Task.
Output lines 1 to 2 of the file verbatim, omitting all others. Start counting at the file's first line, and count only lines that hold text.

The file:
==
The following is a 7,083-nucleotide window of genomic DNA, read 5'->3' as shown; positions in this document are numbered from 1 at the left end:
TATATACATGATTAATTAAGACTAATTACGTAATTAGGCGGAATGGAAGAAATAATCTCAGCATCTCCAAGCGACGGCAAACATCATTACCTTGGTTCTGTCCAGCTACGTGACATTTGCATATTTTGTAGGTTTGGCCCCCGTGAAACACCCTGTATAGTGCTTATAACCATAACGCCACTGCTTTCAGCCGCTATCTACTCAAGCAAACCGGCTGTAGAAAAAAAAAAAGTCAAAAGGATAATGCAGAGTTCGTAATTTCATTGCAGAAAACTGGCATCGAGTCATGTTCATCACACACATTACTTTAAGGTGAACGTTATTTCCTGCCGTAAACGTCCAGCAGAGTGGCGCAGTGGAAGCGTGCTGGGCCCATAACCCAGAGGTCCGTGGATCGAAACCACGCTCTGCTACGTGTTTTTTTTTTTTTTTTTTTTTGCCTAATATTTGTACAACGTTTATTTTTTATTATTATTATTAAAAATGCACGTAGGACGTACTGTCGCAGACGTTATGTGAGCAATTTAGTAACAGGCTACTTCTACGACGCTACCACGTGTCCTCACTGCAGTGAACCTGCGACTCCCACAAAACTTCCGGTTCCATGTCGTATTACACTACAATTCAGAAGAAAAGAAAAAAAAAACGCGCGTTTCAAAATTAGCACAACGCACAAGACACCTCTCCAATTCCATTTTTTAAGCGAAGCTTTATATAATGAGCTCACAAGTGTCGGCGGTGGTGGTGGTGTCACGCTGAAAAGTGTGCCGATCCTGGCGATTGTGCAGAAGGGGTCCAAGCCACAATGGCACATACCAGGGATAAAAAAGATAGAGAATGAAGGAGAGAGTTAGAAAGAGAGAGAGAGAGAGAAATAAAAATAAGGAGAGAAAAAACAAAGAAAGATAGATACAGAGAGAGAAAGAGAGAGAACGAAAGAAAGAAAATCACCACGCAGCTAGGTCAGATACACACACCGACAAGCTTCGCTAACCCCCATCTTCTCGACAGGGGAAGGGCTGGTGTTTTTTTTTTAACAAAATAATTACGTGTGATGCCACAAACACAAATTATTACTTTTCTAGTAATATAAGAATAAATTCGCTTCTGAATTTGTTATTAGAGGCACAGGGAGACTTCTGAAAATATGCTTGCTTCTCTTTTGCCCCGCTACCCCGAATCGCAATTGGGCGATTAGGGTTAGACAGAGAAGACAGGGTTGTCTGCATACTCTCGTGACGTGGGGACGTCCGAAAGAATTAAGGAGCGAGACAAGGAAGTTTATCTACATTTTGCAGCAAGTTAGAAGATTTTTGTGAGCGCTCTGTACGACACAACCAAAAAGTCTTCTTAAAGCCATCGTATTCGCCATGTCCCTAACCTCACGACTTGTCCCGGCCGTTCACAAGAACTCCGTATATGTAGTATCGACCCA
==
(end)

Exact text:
The following is a 7,083-nucleotide window of genomic DNA, read 5'->3' as shown; positions in this document are numbered from 1 at the left end:
TATATACATGATTAATTAAGACTAATTACGTAATTAGGCGGAATGGAAGAAATAATCTCAGCATCTCCAAGCGACGGCAAACATCATTACCTTGGTTCTGTCCAGCTACGTGACATTTGCATATTTTGTAGGTTTGGCCCCCGTGAAACACCCTGTATAGTGCTTATAACCATAACGCCACTGCTTTCAGCCGCTATCTACTCAAGCAAACCGGCTGTAGAAAAAAAAAAAGTCAAAAGGATAATGCAGAGTTCGTAATTTCATTGCAGAAAACTGGCATCGAGTCATGTTCATCACACACATTACTTTAAGGTGAACGTTATTTCCTGCCGTAAACGTCCAGCAGAGTGGCGCAGTGGAAGCGTGCTGGGCCCATAACCCAGAGGTCCGTGGATCGAAACCACGCTCTGCTACGTGTTTTTTTTTTTTTTTTTTTTTGCCTAATATTTGTACAACGTTTATTTTTTATTATTATTATTAAAAATGCACGTAGGACGTACTGTCGCAGACGTTATGTGAGCAATTTAGTAACAGGCTACTTCTACGACGCTACCACGTGTCCTCACTGCAGTGAACCTGCGACTCCCACAAAACTTCCGGTTCCATGTCGTATTACACTACAATTCAGAAGAAAAGAAAAAAAAAACGCGCGTTTCAAAATTAGCACAACGCACAAGACACCTCTCCAATTCCATTTTTTAAGCGAAGCTTTATATAATGAGCTCACAAGTGTCGGCGGTGGTGGTGGTGTCACGCTGAAAAGTGTGCCGATCCTGGCGATTGTGCAGAAGGGGTCCAAGCCACAATGGCACATACCAGGGATAAAAAAGATAGAGAATGAAGGAGAGAGTTAGAAAGAGAGAGAGAGAGAGAAATAAAAATAAGGAGAGAAAAAACAAAGAAAGATAGATACAGAGAGAGAAAGAGAGAGAACGAAAGAAAGAAAATCACCACGCAGCTAGGTCAGATACACACACCGACAAGCTTCGCTAACCCCCATCTTCTCGACAGGGGAAGGGCTGGTGTTTTTTTTTTAACAAAATAATTACGTGTGATGCCACAAACACAAATTATTACTTTTCTAGTAATATAAGAATAAATTCGCTTCTGAATTTGTTATTAGAGGCACAGGGAGACTTCTGAAAATATGCTTGCTTCTCTTTTGCCCCGCTACCCCGAATCGCAATTGGGCGATTAGGGTTAGACAGAGAAGACAGGGTTGTCTGCATACTCTCGTGACGTGGGGACGTCCGAAAGAATTAAGGAGCGAGACAAGGAAGTTTATCTACATTTTGCAGCAAGTTAGAAGATTTTTGTGAGCGCTCTGTACGACACAACCAAAAAGTCTTCTTAAAGCCATCGTATTCGCCATGTCCCTAACCTCACGACTTGTCCCGGCCGTTCACAAGAACTCCGTATATGTAGTATCGACCCA